Sunday, 16 March 2014

Centro de Lima - Part II.

The historical centre of Lima is so vast and full of exciting places to discover that it would be impossible to cover it all in just one post. Earlier last year, I ventured into Centro with my host father a few times (HERE and HERE), but unfortunately I only saw very little of what there is there, due to time restrictions, lack of knowledge of the area on my behalf and also my poor level of Spanish at the time didn't help. Before I returned to Australia though, I did have to make one last trip into Centro with my friends to really discover what it was like...

Thursday, 20 February 2014

La Comida Peruana II.

As some of you may remember, a while ago I did a little post about Peruvian cuisine. Unfortunately, at the time, I didn't have many photos of what I was trying to describe, thus limiting what I could actually post about the amazing food they have over there! Peru is not the gastronomical capital of South America for no reason! 

Last time I gave a brief overview of what the general cuisine was like, and also showed you all what ceviche, anticuchos, papa rellena, arroz con leche, picarones and causa were. This time around, we have pachamanca, guinea pig, choclo con queso, Amazonian food and Andean food! Click through the link to have a further read!

Sunday, 16 February 2014

La vida en la calle // Street life.

Hi all - sorry for the lack of posts! I'm now back in Australia, and I've been busy organising everything here so I can move to Sydney and start university in a week. Not to worry though - I still have a lot of material from Peru that I haven't posted yet - street life, food and photo diaries!

Life on the street in Peru is so fascinating. I've always loved people watching, but in South America, it's so much more interesting. The people are so happy, and so much of their culture is portrayed through these few shots I've managed to snap in Lima, the Andes, and along the south coast.

You still see so many people dressed up in their traditional clothes, as rural Peru is relatively un-Westernised in comparison to the sprawling metropolis of Lima. Though, even so, Lima is still brimming with culture - food stands cover the footpaths, selling anything from kebabs to corn to sweets, little kids help their mothers sell their wares or go at it alone, shoe shiners sit on the ground and offer their services to passers by, children play with anything and everything on the streets, little carts are pushed around by men trying to sell icecreams, quail eggs or bread and women stop and chat on their way to the market. People pay attention to their surroundings, and everything is rather laid-back - none of the hustle and bustle nor all the rushing around like everyone here!


Friday, 27 December 2013

Final glances.

Unfortunately, I've only got just over two more weeks in this beautiful country that I'm so proud to call my home. My time here has gone so quickly, I can hardly believe that only a little under a year ago, I left everyone and everything I had ever known back in Australia and took a cliff dive into the unknown. Now I feel so comfortable here, I have friends and family here and a life and I really don't know how I'm going to get used to everything back in Australia again. On that note, I thought I'd pop up some Instagram snapshots of my last few months here- enjoy!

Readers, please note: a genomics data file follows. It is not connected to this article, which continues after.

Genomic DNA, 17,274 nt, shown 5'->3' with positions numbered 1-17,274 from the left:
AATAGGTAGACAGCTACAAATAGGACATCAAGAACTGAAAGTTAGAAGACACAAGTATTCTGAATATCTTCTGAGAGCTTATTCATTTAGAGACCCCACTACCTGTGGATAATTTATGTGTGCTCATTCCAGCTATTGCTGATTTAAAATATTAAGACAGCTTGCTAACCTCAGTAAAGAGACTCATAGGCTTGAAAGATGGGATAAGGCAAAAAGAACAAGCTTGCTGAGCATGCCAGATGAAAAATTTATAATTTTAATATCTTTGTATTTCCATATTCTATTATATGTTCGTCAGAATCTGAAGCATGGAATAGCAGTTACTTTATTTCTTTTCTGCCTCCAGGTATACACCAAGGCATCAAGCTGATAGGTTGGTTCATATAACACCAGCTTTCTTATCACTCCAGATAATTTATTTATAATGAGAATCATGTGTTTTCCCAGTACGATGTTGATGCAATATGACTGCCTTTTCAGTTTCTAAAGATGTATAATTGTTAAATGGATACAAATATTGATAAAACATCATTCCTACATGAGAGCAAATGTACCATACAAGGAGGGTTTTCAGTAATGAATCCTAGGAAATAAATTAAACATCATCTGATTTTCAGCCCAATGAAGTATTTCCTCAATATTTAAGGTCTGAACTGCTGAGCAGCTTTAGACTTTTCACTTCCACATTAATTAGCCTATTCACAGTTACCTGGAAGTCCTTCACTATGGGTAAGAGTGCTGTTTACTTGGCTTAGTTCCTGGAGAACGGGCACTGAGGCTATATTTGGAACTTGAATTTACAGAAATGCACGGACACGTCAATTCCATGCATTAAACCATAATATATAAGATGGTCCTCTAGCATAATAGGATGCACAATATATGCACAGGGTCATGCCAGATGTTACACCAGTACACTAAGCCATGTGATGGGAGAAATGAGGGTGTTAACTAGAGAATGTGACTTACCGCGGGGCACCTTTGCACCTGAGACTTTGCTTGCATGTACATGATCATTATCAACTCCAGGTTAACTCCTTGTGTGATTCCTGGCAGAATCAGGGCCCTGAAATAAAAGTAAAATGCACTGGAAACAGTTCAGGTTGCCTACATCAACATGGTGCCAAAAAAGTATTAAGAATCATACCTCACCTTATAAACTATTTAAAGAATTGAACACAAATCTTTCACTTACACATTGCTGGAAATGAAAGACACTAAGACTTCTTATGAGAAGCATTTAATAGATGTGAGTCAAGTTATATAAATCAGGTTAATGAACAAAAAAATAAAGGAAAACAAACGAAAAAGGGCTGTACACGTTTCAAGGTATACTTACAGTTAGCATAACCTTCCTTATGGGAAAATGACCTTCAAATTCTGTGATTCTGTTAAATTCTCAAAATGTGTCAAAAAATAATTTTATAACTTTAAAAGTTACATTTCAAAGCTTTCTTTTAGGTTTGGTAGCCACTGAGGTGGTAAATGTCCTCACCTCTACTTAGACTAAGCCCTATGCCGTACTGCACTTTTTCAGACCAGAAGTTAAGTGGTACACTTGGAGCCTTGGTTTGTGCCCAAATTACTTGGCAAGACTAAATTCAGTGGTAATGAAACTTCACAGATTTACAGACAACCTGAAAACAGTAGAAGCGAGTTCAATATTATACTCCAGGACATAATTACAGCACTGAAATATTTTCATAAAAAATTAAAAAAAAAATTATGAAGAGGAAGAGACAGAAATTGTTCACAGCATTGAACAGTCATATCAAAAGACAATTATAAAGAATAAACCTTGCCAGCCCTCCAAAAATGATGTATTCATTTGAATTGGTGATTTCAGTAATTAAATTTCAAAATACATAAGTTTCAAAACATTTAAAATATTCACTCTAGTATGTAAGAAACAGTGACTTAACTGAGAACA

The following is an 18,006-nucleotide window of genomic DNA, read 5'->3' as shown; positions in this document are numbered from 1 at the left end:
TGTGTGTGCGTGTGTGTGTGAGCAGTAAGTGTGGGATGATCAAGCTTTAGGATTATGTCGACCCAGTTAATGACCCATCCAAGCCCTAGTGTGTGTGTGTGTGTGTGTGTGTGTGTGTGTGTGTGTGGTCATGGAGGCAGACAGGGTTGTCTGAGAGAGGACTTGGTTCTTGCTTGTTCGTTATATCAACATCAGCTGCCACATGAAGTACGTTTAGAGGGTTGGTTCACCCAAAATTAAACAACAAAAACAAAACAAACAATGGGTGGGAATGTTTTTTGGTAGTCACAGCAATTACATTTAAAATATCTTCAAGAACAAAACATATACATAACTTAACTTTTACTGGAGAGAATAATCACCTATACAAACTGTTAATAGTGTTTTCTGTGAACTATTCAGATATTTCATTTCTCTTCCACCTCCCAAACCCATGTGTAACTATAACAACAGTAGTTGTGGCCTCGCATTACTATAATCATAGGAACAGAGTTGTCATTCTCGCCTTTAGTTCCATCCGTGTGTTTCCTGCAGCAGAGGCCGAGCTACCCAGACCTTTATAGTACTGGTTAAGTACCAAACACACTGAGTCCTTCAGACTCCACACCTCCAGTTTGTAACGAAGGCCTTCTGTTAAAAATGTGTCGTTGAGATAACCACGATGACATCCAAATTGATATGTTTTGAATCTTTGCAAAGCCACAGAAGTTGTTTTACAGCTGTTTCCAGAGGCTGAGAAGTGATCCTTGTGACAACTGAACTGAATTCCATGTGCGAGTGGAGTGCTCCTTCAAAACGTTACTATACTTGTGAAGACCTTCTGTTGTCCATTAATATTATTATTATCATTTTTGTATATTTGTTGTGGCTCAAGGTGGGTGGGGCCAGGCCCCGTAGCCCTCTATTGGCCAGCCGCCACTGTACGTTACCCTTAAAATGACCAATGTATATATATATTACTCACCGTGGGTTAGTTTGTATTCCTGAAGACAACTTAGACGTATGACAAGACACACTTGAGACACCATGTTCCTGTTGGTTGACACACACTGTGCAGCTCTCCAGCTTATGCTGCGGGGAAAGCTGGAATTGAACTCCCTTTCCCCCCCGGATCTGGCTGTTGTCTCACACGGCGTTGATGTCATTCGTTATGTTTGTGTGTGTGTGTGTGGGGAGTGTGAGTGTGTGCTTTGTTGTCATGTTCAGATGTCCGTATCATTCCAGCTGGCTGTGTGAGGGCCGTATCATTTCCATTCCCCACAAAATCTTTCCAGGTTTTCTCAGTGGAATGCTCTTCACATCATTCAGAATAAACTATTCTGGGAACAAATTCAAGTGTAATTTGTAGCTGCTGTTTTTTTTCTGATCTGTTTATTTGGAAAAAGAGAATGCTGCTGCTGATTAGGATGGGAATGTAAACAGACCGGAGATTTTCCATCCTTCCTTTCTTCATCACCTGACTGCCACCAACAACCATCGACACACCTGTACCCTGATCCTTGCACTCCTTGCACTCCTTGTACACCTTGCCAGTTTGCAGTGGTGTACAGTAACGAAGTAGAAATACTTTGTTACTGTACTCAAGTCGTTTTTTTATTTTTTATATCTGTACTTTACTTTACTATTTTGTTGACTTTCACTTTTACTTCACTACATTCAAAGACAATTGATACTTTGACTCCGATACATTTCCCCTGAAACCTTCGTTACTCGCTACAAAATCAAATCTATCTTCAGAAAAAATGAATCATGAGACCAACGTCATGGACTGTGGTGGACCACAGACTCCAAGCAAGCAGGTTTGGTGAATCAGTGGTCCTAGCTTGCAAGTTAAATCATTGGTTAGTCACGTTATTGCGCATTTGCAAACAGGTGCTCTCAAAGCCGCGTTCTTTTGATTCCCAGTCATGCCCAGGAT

Saturday, 14 December 2013

Discurso en el Congreso de la República del Perú

Not too long ago, I was given the most amazing opportunity by Rotary - to address the President of the Peruvian Congress at a formal function, on behalf of the 40-odd Rotary exchange students living here in Lima, Peru during 2013-2014. While I am an avid public speaker, and I have spoken in NSW Parliament before, as well as much larger audiences than the one at Congress, I was actually quite nervous this time. Perhaps it had something to do with the fact that it was all in formal, proper Spanish (as opposed to the everyday Spanish I usually speak here), or maybe because I was being recorded live on national TV (with a sign language interpreter and all!). 

Viviencial Tourism.

So, as I mentioned in my last post, whilst on our Puno and Lake Titicaca leg of the tour, we stayed on the island of Amantani for a night with a local family. Instead of a normal host family stay, what we did was something called viviencial tourism. Essentially, what that consists of is in exchange for their hospitality, we, as visitors, bring gifts of food, toys, school supplies and other daily necessities, as well as pay (via the tour company) a fee to the families. This is incredibly important, because the families that live on these islands live very basically, due both to their remote geographical location and their relative poverty.

Thursday, 12 December 2013

Puno and Lago Titicaca.

Now to the next and final stop of my journey: Puno and Lake Titicaca, the highest navigable lake in the world, at over 4000m above sea level! Unfortunately, I didn't actually spend that much time in Puno itself because I was out on the lake for most of my time there- though it did seem to be a pretty decent little town. What really captured me about Puno was the main method of transport- 'triciclos', essentially a bike with a two-seater cart attached to the front. I was surprised at the sheer number of these, considering Puno is actually quite hilly, and they only earn at most 2 soles (60c) per customer- a lot of work for not much, if you ask me!